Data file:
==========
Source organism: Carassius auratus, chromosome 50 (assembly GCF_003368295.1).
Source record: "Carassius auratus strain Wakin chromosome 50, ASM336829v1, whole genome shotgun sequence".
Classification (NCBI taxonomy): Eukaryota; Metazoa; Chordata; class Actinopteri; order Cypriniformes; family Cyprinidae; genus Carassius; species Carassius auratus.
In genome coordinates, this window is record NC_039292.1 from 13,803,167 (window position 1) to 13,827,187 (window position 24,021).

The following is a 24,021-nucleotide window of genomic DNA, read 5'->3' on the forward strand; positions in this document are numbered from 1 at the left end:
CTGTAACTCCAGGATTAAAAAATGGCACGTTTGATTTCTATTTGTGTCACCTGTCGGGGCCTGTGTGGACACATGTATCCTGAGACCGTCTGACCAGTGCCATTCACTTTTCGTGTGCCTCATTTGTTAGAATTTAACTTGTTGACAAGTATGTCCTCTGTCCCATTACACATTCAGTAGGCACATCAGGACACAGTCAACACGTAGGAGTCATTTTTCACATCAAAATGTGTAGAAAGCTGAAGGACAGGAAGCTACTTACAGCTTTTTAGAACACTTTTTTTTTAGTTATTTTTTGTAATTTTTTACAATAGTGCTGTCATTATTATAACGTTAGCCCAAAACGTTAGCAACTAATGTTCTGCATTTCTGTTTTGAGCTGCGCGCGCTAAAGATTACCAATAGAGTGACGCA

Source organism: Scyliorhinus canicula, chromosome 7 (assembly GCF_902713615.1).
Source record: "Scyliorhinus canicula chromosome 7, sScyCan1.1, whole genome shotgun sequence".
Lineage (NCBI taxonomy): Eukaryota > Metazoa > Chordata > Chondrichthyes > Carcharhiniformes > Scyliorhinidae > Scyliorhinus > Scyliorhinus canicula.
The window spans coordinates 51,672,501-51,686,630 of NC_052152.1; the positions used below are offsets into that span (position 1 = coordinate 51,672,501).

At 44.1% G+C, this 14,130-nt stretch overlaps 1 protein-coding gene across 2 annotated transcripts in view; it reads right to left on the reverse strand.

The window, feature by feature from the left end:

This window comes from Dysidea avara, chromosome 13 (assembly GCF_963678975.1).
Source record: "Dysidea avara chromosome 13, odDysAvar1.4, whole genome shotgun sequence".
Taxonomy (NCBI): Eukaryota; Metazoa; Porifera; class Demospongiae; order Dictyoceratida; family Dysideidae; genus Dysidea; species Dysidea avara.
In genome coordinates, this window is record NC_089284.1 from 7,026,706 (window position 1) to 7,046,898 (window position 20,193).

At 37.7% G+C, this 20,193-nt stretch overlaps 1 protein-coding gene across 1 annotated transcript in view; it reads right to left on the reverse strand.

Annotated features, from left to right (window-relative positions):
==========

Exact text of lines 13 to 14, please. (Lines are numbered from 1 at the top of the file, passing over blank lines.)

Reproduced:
This window comes from Dysidea avara, chromosome 13 (assembly GCF_963678975.1).
Source record: "Dysidea avara chromosome 13, odDysAvar1.4, whole genome shotgun sequence".